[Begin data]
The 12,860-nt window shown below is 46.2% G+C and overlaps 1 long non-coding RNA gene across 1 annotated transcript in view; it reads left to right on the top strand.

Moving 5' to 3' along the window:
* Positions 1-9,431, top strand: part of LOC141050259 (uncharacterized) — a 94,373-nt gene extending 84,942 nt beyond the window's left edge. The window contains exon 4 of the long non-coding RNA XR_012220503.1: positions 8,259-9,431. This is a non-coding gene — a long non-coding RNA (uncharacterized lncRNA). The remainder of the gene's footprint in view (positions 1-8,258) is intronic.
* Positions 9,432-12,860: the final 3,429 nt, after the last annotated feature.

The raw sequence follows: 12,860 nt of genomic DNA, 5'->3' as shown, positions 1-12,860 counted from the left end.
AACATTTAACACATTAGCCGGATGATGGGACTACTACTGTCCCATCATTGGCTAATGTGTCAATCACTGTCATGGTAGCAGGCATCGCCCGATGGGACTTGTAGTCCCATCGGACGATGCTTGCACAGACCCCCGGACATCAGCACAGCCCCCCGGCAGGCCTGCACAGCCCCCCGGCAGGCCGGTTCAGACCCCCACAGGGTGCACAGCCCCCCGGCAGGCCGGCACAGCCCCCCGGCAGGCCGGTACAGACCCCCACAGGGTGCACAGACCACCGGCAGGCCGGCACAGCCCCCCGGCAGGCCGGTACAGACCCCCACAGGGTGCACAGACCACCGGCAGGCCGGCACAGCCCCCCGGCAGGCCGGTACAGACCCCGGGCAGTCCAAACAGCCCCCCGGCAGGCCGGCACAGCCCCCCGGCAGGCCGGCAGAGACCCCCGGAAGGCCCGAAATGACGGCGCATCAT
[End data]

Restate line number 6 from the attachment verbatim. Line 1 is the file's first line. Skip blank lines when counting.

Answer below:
AACATTTAACACATTAGCCGGATGATGGGACTACTACTGTCCCATCATTGGCTAATGTGTCAATCACTGTCATGGTAGCAGGCATCGCCCGATGGGACTTGTAGTCCCATCGGACGATGCTTGCACAGACCCCCGGACATCAGCACAGCCCCCCGGCAGGCCTGCACAGCCCCCCGGCAGGCCGGTTCAGACCCCCACAGGGTGCACAGCCCCCCGGCAGGCCGGCACAGCCCCCCGGCAGGCCGGTACAGACCCCCACAGGGTGCACAGACCACCGGCAGGCCGGCACAGCCCCCCGGCAGGCCGGTACAGACCCCCACAGGGTGCACAGACCACCGGCAGGCCGGCACAGCCCCCCGGCAGGCCGGTACAGACCCCGGGCAGTCCAAACAGCCCCCCGGCAGGCCGGCACAGCCCCCCGGCAGGCCGGCAGAGACCCCCGGAAGGCCCGAAATGACGGCGCATCAT